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I am looking for an algorithm to solve the following variant of interval scheduling : schedule some tasks on multiple machines, which are only available during a given interval of time. Two tasks cannot be performed at the same time by the same machine. I am trying to maximize the number of scheduled tasks.

More formally, we are given $m$ intervals $[B_i, E_i]$ (the machines) and $t$ tasks $[b_i, e_i]$. We must output $m$ lists $[i_1, i_2, ..., i_{k_j}]$ such that for each $1 \leq j \leq m$, $B_j \leq b_{i_1} \leq e_{i_1} \leq b_{i_2} \leq ... \leq e_{i_{k_j}} \leq E_j$, all the elements of the lists are distinct and $\sum_{j = 1}^m k_j$ is maximal (ideally t).

I thought about the greedy algorithm consisting on scheduling first the task that finishes the earliest, on the compatible machine whose last task finishes the latest (we consider every machine has at first a task finishing at the beginning of its working interval). However, this idea doesn't work, how we can see considering the instance of the problem where we have two machines, working on the intervals (0, 3) and (1, 4), with the tasks (1, 3) and (2, 4).
This way of selecting the machine on which we schedule the task is however not so stupid, and prevents other problems (the algorithm works if we are allowed to exchange the end of the working interval of the machines).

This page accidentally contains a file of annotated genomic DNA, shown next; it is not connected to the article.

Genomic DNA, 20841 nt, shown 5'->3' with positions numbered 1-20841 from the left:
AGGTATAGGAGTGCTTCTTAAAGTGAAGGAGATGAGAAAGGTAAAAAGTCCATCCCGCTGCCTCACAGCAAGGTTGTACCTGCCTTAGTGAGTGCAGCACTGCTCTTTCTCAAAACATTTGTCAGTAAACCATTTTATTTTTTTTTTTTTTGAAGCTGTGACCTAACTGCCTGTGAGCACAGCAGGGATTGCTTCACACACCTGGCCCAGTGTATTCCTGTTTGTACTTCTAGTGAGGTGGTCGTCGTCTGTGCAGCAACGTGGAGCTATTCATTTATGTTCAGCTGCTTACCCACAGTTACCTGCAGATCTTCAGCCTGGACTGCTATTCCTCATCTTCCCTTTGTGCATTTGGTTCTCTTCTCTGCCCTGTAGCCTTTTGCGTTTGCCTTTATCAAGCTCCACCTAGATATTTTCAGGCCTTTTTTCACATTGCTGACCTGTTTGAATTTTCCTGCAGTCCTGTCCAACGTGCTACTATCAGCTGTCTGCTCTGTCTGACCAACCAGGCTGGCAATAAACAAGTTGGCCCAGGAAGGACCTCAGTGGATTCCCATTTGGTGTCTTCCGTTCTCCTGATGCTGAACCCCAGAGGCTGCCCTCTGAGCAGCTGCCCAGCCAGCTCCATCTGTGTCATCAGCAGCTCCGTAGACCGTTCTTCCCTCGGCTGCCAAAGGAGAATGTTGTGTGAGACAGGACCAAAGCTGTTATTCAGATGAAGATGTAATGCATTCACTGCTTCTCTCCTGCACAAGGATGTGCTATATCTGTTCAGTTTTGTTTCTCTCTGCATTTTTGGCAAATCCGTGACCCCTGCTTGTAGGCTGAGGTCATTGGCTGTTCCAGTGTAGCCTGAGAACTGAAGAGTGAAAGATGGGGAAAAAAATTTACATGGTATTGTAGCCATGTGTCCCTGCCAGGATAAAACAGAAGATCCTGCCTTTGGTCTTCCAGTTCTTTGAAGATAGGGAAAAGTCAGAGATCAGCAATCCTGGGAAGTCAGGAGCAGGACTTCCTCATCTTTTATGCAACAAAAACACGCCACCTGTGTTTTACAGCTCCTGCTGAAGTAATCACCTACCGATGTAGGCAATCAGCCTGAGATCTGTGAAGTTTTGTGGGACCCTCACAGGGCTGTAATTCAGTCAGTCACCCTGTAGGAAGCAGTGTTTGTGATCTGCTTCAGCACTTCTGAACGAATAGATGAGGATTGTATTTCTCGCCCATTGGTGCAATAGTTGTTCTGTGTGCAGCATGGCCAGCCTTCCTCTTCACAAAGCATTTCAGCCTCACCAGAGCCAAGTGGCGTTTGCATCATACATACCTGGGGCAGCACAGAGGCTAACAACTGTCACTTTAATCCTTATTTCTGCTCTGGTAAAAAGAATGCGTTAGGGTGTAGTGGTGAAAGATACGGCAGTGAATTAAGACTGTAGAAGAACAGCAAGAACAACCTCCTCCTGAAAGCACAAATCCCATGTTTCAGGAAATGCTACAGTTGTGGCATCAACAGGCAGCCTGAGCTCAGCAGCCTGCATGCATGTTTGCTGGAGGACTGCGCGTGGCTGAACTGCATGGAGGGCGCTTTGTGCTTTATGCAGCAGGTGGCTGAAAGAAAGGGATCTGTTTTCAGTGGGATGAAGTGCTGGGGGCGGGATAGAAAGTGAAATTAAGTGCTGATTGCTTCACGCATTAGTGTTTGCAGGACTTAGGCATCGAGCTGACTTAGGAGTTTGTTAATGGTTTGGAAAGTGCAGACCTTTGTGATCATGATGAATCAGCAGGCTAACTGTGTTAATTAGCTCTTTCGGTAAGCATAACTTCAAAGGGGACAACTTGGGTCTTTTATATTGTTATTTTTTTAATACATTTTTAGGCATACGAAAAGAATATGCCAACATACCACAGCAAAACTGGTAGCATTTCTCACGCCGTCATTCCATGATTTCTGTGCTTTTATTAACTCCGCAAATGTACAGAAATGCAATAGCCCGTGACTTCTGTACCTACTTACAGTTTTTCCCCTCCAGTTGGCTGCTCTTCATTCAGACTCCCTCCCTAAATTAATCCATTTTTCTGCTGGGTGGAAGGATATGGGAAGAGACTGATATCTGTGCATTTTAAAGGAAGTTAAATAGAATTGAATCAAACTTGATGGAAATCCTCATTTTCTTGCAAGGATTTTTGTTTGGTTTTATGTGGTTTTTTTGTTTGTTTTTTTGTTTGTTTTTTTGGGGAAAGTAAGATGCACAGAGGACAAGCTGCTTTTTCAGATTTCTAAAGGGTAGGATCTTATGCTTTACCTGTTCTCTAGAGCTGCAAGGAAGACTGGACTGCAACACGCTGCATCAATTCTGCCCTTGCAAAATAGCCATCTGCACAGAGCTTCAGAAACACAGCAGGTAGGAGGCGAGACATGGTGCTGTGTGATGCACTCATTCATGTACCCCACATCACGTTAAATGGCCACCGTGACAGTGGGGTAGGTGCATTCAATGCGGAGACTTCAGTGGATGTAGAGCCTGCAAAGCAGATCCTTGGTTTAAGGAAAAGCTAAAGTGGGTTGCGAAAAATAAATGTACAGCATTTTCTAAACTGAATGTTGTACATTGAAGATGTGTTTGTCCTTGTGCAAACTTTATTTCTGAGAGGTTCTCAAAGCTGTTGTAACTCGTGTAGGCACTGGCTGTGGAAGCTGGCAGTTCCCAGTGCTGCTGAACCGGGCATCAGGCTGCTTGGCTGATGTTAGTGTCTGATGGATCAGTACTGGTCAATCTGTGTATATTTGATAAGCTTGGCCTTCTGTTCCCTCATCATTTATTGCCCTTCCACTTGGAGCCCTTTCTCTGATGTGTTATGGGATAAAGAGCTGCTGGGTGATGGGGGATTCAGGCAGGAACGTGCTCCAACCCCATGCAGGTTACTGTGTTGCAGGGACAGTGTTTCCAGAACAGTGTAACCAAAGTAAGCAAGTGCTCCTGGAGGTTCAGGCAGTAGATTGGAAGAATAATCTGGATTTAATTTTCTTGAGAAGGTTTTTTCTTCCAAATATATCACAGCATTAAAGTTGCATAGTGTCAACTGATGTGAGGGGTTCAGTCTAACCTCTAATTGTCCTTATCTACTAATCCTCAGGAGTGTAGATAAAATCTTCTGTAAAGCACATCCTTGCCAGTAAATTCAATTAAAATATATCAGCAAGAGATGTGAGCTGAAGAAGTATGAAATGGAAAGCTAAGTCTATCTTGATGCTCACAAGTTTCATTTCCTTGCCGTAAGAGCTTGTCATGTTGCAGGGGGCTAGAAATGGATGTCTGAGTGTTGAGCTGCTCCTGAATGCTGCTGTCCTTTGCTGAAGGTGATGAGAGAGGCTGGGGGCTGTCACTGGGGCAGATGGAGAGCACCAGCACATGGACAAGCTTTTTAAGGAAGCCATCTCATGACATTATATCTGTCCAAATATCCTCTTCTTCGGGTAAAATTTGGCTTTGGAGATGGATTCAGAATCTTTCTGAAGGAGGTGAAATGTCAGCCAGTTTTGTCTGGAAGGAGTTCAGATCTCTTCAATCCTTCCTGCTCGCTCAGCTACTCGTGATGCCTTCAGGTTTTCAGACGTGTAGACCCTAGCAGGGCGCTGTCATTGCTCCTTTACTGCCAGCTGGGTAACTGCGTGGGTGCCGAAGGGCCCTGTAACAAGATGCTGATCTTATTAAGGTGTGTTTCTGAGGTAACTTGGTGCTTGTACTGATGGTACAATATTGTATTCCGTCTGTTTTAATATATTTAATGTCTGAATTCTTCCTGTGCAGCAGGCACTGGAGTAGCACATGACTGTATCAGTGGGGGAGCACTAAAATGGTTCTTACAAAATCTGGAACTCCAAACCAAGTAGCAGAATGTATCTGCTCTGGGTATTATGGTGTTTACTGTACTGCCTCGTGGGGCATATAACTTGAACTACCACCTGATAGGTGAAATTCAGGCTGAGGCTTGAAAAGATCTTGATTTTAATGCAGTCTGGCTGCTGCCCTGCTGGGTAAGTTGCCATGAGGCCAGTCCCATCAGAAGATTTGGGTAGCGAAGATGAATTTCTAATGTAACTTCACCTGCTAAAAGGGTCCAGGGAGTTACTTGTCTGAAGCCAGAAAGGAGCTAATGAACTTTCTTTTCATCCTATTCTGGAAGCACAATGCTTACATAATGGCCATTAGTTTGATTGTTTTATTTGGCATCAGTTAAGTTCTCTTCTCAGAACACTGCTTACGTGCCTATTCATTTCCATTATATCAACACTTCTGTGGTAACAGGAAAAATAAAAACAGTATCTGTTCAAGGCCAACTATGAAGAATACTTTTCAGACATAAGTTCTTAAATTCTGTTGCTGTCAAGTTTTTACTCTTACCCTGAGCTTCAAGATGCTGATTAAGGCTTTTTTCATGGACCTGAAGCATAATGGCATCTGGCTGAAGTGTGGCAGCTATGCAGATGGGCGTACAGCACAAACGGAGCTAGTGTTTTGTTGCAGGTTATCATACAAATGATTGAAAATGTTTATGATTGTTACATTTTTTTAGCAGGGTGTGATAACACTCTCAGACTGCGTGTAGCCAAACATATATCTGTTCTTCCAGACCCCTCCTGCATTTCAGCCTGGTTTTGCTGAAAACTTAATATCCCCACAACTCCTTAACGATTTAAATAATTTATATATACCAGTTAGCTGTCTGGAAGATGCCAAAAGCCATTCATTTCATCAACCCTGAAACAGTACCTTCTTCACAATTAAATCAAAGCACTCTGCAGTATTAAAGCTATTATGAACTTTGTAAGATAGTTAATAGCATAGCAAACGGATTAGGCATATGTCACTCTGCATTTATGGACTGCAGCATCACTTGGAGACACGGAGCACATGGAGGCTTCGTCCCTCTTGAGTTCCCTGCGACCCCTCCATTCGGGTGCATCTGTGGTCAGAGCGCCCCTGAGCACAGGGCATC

Is there a fast algorithm to solve this or is it a hard problem ?

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  • $\begingroup$ It may be useful to use a variable such as $m$ to denote the number of machines, also to clarify that $m$ is part of the input to the algorithm. $\endgroup$ – Vincenzo Dec 13 '18 at 10:43
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Let us call $n$ the number of intervals and $m$ the number of available machines.

There is an algorithm by Brucker and Nordmann running in time essentially $O(n^{m-1})$. Thus for any constant $m$, the problem admits a polynomial time algorithm. The authors claim that the algorithm is practical up to $m=5$ machines.

When $m$ is not constant, the problem appears to be hard, however I do not know whether the version you stated is NP-hard. In this case, Faigle, Kern and Nawijn show that by a simple greedy algorithm you can schedule at least half of the intervals scheduled in an optimal solution. This is the overview of their algorithm, that they call $G$ (the jobs are denoted by $I_1,I_2,\ldots,I_n$, and are considered ordered by their left endpoints):

$G$ places $I_t$ on a free feasible machine if such a machine is available. Otherwise $G$ tries to replace a job $I_v$ by $I_t$ on a feasible machine with the goal to reduce the maximal remaining processing time. If neither action is possible, $G$ discards $I_t$.

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